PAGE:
1774 – Anna Petrovna Bunina, Russian poet who was the first female Russian writer to make a living solely from literary work; she is related to Noble Prize-winning writer Ivan Bunin.
1824 – Julia Kavanagh, popular Irish writer, biographer, novelist, and nonfiction writer; her nonfiction explored women’s moral and political contributions to society.
1840 – Céline Renooz, Belgian feminist writer, lecturer, and activist known for her works on evolution, epistemology, and historiography and her calls to erase patriarchal structures; her philosophy, known as “neosophism,” outlined an alternative, non-male-dominated approach to science, and championed matriarchy as a beneficial social system.
1873 – Charles Péguy, important French poet, essayist, and editor.
1890 – Malcolm Wheeler-Nicholson, American writer, soldier, and entrepreneur who created DC Comics and pioneered the American comic book.
1891 – Zora Neale Hurston, American author, anthropologist, and filmmaker of the Harlem Renaissance, best known for her novel Their Eyes Were Watching God.
1905 – Yahya Haqqi, Egyptian novelist, short-story writer, editor, literary critic, essayist, lawyer, translator, civil servant, and adviser to the National Library of Egypt.
1908 – Georgette Marie Philippart Travers, French writer and poet who was the wife of another poet, Peruvian writer César Vallejo.
1914 – Dorothy Lavinia Brown (also known as “Dr. D.”), African-American surgeon, legislator, and educator who wrote essays, an autobiography, and inspirational guides; she was the first female surgeon of African-American ancestry in the Southeastern United States and the first African-American woman to serve in the Tennessee General Assembly, where she fought for women’s rights, reproductive choice, and the rights of people of color.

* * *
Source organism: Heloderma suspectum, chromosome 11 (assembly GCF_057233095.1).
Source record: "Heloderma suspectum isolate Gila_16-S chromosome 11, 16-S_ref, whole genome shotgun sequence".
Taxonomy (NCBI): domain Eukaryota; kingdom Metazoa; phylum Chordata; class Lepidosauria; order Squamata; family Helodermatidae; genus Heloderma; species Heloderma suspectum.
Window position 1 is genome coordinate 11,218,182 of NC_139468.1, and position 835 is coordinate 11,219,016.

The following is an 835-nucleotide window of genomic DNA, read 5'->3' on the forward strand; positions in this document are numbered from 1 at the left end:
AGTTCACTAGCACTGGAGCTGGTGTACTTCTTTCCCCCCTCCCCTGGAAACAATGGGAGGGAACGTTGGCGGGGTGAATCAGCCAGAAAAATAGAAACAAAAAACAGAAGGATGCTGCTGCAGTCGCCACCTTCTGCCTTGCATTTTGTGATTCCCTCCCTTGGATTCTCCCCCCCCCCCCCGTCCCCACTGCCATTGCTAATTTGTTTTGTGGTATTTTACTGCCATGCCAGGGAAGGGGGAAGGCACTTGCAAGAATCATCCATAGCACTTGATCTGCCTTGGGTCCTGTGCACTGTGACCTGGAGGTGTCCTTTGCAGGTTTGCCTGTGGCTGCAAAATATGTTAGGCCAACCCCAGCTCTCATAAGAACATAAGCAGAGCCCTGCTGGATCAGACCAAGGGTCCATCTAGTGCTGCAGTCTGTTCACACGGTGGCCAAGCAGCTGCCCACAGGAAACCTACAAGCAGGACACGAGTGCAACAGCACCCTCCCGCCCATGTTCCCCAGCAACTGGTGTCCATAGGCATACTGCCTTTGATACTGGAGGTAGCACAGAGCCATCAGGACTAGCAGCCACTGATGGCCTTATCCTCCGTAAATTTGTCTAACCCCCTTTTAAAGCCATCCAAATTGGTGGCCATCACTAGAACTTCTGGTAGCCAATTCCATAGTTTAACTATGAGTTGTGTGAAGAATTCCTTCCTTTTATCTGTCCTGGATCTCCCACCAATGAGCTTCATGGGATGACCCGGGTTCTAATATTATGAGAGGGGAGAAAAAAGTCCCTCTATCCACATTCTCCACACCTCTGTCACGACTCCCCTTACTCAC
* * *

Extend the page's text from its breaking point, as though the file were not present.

1916 – Paul Keres, Estonian chess grandmaster and renowned chess writer.
1925 – Gerald Malcolm Durrell, influential Indian-born British zoologist and writer whose series of memoirs, beginning with My Family and Other Animals, recounts years of his childhood spent living on a Greek island with his eccentric family; his older brother is renowned novelist Lawrence Durrell; his sister Margaret (Margo) Durrell was also an author. The television series The Durrells in Corfu is based on Gerald’s books.
1928 – William Peter Blatty, American writer most well known for the novel (and screenplay) The Exorcist.
1936 – Edward Hunter Davies, British author, journalist, biographer, and broadcaster who wrote the only authorized biography of the Beatles.
1938 – Aída Bortnik, Academy Award-nominated Argentine screenwriter, playwright, poet, journalist, writer, and lawyer.
1945 – Uma Ukpai, Nigerian writer, Christian leader, and preacher.
1946 – Michael Roizen, American anesthesiologist and internist who is known for his Real Age books and the YOU series.
1948 – Shobhaa Dé, Indian novelist and columnist who depicts socialites and sex in her books; she has been called the “Jackie Collins of India.”
1951 – Minfong Ho, award-winning Burmese-born Chinese-American writer of novels for adults, teens, and children, and picture books; her fiction deals with the lives of people living in poverty in Southeast Asian, always set against the backdrop of real events, such as the 1970s student movement in Thailand and the collapse of the Khmer Rouge regime.
1957 – Nicholson Baker, American author of fiction, nonfiction, essays, and erotica; he has also written about and edited Wikipedia.
1958 – Rosa Liksom, award-winning Finnish writer, photographer, playwright, translator, painter, cartoonist, and children’s writer
1977 – Sofi Oksanen, award-winning bestselling Finnish contemporary novelist and playwright.